If I am using
None combo in a list what would be the data type of the list? Is it always
'a? Or is there some sort of a type for
let listVar : (* type here *) list = [Some 4; Some 3; None; Some 2];;
If I put
int it gives me error:
This expression has type int option * int option * 'a option * int option but is here used with type int
When I put
'a it compiles fine but the basic OCaml tutorial says (I made references to other languages to explain my question better):
It won't be clear yet why polymorphic functions are useful, but they are very useful and very common, and so we'll discuss them later on. (Hint: polymorphism is kind of like templates in C++ or generics in Java 1.5).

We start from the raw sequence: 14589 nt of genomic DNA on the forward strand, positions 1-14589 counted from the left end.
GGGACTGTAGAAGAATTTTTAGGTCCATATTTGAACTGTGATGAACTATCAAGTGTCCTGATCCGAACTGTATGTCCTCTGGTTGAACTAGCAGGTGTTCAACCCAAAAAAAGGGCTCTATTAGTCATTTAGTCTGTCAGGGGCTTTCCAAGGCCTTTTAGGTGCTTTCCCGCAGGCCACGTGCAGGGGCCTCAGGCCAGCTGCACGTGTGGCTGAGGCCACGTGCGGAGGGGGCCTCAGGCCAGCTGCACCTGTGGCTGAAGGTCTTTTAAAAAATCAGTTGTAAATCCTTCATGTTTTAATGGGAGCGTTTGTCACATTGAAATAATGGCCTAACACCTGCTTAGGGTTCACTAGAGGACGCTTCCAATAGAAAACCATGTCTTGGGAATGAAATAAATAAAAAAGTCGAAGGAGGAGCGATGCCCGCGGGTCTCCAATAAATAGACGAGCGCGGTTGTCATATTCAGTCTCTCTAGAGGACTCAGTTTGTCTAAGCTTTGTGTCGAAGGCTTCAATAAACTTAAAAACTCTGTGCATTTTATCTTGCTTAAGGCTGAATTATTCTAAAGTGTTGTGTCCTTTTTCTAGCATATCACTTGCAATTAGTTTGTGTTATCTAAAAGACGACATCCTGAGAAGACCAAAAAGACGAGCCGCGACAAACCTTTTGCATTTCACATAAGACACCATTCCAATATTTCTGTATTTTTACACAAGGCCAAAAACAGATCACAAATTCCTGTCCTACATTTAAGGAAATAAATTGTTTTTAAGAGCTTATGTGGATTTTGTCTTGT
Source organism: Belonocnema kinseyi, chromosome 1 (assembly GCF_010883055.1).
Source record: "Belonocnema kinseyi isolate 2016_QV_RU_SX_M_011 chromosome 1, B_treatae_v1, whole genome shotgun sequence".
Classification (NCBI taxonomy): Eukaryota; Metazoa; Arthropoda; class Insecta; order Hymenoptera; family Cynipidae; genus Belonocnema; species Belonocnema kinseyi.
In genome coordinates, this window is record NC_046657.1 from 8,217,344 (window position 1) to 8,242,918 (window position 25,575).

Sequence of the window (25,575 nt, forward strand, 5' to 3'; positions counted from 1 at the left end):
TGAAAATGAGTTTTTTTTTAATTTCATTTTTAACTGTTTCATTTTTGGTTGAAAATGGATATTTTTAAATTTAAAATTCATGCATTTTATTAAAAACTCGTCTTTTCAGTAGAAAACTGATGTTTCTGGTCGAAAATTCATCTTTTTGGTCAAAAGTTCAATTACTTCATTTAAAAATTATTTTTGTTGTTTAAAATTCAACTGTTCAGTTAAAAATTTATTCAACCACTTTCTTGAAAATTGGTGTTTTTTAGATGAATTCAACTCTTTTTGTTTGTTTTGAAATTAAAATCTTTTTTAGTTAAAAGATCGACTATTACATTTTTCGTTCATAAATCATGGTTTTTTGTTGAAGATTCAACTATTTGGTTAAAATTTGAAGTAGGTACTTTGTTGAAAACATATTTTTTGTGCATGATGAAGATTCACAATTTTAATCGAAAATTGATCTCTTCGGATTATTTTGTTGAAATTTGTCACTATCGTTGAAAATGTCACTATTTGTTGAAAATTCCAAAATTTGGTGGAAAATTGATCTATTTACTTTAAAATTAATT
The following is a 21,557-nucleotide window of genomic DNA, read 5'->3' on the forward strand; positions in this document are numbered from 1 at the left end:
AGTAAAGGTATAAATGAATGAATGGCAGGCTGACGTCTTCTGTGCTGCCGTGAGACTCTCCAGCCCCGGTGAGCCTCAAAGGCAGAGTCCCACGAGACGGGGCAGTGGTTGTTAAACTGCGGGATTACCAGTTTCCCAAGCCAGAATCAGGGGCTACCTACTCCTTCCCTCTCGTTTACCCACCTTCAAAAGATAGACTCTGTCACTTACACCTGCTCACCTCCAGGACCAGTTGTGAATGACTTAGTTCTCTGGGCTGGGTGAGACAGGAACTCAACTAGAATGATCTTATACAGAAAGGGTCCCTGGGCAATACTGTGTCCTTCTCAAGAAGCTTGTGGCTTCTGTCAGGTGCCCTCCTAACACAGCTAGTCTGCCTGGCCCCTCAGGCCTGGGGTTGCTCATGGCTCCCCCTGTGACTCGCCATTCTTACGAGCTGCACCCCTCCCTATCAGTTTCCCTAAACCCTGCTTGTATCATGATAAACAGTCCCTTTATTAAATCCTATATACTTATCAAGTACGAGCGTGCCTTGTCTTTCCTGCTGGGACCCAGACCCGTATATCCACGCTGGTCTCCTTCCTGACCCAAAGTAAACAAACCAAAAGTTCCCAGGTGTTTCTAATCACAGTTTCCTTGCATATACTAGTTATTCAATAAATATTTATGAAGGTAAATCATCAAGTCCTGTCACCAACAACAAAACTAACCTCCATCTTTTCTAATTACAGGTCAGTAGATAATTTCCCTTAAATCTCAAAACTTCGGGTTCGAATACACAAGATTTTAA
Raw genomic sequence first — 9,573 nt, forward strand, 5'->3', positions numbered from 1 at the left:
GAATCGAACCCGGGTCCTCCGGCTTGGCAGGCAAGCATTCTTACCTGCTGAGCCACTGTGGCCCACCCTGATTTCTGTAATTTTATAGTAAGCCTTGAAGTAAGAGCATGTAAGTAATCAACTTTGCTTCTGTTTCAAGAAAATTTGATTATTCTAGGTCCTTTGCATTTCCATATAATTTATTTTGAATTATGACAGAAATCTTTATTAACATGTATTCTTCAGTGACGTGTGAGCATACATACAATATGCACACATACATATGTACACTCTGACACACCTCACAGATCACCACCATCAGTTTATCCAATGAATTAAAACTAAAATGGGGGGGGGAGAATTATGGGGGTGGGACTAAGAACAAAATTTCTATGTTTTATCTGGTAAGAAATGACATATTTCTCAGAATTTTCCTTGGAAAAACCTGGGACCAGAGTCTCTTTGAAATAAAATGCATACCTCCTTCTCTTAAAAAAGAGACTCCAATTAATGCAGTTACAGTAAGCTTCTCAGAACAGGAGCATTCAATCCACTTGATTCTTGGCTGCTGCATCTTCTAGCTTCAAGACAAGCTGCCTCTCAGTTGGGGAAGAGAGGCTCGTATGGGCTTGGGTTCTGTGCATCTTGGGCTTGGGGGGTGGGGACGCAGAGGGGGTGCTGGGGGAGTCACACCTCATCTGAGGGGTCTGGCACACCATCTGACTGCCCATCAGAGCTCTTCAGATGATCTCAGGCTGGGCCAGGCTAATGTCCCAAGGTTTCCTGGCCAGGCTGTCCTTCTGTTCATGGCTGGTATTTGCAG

I thought this was like reference/pointer in other languages, which actually made sense. But now, I really don't understand what type is
None. Same goes with
Also, I know I should ask two questions in one question, but this one has a strong relation to the previous question. What is the point of Some? I usually see it used when None is used. If I implement the above list without Some, it still compiles but the list structure doesn't have the "option" flag, which I am guessing means optional (I cant seem to find anything on the internet regarding this). Can someone provide me with one case this is useful?